The western division met with the western branch of the ASA in 1956 at Lethbridge, but there is no record of more recent meetings.
Society Services and Activities
Honours and Awards
Discussions were held during the 1960’s on the possibility of establishing awards for outstanding accomplishments by CSA members. It was decided not to institute CSA awards as the society was small and members were eligible for many of the annual awards presented by the AIC. From 1971-75 an inscribed trophy was given to the author of the best paper presented at the technical sessions of the annual meeting, as judged by a selection committee of three.
In 1982, an awards program was established to acknowledge CSA members for outstanding performance in research, teaching and extension. An award for outstanding performance in administration was added in 1990. An awards committee of four was established to receive nominations, judge the nominations submitted and present inscribed plaques to the winners at the annual meeting banquet. Between 1982 and 1992, there were 13 awards for research, three for teaching, four for extension and one for administration (Table 2).
In 1993, the CSA awards program was reformulated and new awards were established, the CSA Fellowship, the Young Agronomist Award and the Distinguished Agronomist Award. These awards were to acknowledge, respectively, outstanding service in one or more of research, teaching, extension, or administration; outstanding service by an agronomist under the age of 40; and an outstanding career that had a significant impact on the discipline of agronomy in Canada. Ten such awards were presented from 1993-95 (Table 3).
Since 1982, the graduate students presenting the best papers in the technical sessions at the annual meetings have been acknowledged. Cash awards, provided by SECAN Association, have been presented to three students each year. These latter awards have been quite useful in stimulating interest in the society amongst young people. A number of student award winners have gone on to executive positions within the CSA.
Since 1956, the Canadian Journal of Plant Science has been the official journal of the CSA, CSHS, and CPMS. The CSA president appoints associate editors (three year terms) who arrange for reviews of submitted manuscripts and make recommendations to authors based on these reviews. A number of these associate editors also serve on the Editorial Policy Board, which is responsible for the Canadian Journals of Plant, Soil and Animal Science. The editorship of the Canadian Journal of Plant Science alternates between the CSA and the CSHS. The CSA also publishes a newsletter three times a year which contains information on society business and news from various institutions across Canada.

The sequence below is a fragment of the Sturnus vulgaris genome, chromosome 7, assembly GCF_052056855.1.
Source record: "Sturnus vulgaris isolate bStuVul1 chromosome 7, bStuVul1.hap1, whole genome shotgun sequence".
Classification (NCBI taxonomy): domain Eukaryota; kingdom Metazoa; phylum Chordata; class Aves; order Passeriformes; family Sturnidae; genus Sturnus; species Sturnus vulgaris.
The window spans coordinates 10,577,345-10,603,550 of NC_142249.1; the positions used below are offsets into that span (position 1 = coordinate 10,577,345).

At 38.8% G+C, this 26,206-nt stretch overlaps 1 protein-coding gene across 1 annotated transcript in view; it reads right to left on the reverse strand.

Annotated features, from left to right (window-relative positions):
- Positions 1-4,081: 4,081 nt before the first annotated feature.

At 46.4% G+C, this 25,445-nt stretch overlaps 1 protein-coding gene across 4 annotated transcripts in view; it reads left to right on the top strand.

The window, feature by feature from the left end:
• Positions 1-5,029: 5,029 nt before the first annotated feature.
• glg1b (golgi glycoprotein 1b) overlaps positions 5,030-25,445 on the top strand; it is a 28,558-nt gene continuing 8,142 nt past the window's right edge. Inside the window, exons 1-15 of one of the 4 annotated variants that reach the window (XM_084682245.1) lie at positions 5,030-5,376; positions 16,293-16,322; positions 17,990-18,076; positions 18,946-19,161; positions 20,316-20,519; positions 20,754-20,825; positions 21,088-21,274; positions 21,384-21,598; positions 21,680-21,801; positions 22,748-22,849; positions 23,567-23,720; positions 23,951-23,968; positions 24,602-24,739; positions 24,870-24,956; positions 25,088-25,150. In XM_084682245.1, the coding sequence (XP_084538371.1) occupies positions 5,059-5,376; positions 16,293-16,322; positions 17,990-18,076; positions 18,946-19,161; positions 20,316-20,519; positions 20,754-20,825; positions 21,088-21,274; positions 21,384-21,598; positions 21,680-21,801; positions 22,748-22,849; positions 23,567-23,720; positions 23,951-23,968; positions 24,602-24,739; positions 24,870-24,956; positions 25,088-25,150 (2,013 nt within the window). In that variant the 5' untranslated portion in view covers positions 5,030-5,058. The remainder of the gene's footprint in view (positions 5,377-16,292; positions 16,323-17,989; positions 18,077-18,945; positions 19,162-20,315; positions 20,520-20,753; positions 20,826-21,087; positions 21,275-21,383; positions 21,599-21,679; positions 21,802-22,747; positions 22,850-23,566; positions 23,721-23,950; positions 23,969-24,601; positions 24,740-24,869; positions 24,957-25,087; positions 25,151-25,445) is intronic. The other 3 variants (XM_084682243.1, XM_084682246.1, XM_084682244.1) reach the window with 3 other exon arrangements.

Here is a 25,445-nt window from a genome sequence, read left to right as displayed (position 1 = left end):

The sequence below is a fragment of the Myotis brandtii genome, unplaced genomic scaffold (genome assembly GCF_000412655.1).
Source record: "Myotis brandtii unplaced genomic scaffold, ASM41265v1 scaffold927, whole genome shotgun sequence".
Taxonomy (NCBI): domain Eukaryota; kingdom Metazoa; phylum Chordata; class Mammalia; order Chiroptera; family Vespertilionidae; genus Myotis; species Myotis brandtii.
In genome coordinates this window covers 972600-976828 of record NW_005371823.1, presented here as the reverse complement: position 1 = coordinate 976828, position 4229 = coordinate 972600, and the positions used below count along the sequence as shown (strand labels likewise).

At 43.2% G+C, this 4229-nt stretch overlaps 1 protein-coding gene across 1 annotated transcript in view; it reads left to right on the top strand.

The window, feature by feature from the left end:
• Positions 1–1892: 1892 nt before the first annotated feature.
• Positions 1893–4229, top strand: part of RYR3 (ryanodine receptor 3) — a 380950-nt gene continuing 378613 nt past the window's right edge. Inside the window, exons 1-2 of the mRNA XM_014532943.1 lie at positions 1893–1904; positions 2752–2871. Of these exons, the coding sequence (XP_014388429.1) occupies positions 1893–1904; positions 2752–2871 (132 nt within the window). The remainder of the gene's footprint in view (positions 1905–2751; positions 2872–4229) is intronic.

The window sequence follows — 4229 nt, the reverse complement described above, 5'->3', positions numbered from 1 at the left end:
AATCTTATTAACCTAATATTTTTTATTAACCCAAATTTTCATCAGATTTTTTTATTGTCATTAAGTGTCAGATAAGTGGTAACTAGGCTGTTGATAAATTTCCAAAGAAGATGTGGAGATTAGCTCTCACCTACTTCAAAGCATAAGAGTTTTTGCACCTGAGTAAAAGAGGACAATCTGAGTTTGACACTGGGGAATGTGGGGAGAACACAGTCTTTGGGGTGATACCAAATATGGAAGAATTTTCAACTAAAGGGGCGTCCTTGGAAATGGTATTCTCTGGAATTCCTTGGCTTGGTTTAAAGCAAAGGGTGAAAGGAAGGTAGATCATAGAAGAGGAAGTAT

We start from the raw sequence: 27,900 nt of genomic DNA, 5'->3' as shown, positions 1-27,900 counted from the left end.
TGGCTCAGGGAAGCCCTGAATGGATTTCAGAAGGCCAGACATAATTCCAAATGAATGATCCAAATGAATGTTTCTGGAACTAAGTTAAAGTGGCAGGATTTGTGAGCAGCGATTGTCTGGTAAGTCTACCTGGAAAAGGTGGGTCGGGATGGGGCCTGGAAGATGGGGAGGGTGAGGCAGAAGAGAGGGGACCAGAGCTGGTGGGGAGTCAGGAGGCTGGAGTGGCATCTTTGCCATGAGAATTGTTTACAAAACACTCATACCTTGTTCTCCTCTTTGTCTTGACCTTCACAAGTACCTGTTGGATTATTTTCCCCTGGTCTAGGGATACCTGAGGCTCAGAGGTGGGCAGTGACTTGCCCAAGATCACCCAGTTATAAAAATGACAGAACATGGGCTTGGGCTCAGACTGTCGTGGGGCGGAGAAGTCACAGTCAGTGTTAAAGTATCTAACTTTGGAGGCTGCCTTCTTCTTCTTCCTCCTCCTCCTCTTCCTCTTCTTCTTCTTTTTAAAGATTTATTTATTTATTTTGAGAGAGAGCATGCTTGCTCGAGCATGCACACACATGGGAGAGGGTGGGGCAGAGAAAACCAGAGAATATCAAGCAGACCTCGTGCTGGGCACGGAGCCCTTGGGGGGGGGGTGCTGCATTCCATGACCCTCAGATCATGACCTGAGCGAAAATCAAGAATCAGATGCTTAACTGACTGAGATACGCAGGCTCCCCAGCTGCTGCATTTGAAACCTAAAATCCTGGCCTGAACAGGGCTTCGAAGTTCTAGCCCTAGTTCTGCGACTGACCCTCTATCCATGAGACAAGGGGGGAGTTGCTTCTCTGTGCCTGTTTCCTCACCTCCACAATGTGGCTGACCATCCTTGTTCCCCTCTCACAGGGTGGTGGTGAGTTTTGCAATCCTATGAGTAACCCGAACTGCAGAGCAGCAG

The CSA organizes an annual meeting at the time of the annual AIC conference. The meetings consist of technical sessions, one or more symposia often in conjunction with other societies, a business meeting, and an awards banquet. These meetings provide the principal opportunity for information exchange among members of the society, and provide the opportunity for students to participate, and become interested, in the affairs of the CSA.
From time to time, the CSA has appointed representatives or committees to make representation on national issues. These include: revision of the Canada Seeds Act (1958); agronomic education (1972); a science policy for Canada (1973); and plant breeders’ rights legislation (AIC submission – 1980’s).
Membership and Finances
In 1955, one year after the creation of the CSA, there were 120 members. The membership had grown to 251 by 1965 and remained close to 250 until the mid-1980’s. Membership numbers peaked at 354 in 1988 and have stabilized around 300 during the 1990’s (309 in 1995). The society has generally established annual budgets that show a moderate surplus of income over expenses. On December 31, 1995, the society had assets (mainly bank balance and investments) of $15,727. Membership fees have been kept quite low (1995 fees – $25.00 for regular and $10.00 for student members), and members can subscribe to the Canadian Journal of Plant Science for half of the normal subscription price.
The Canadian Society of Agronomy has, to a large extent, achieved its mandate to enhance cooperation and coordination among Canadian agronomists and to provide the opportunity for the exchange of agronomic information. The society has a strong core of active members, mainly scientists from Faculties of Agriculture or Agriculture and Agri-Food Canada Research Centres. However, a number of crop extension specialists from provincial governments have also played prominent roles on the CSA executive. There are many other potential members for the CSA, particularly in the extension community, and a challenge for the future will be to attract them as active members. Recent budget cuts in the public sector will mean fewer opportunities for young agronomists, particularly in research. It is hoped that the Canadian private sector will develop sufficiently to provide opportunities for these individuals. The rapid changes brought about by the globalization of agriculture will make the information exchange brought about by the Canadian Society of Agronomy even more important.
The review of this manuscript by L. Bailey, B. Christie, and P. Jefferson was greatly appreciated.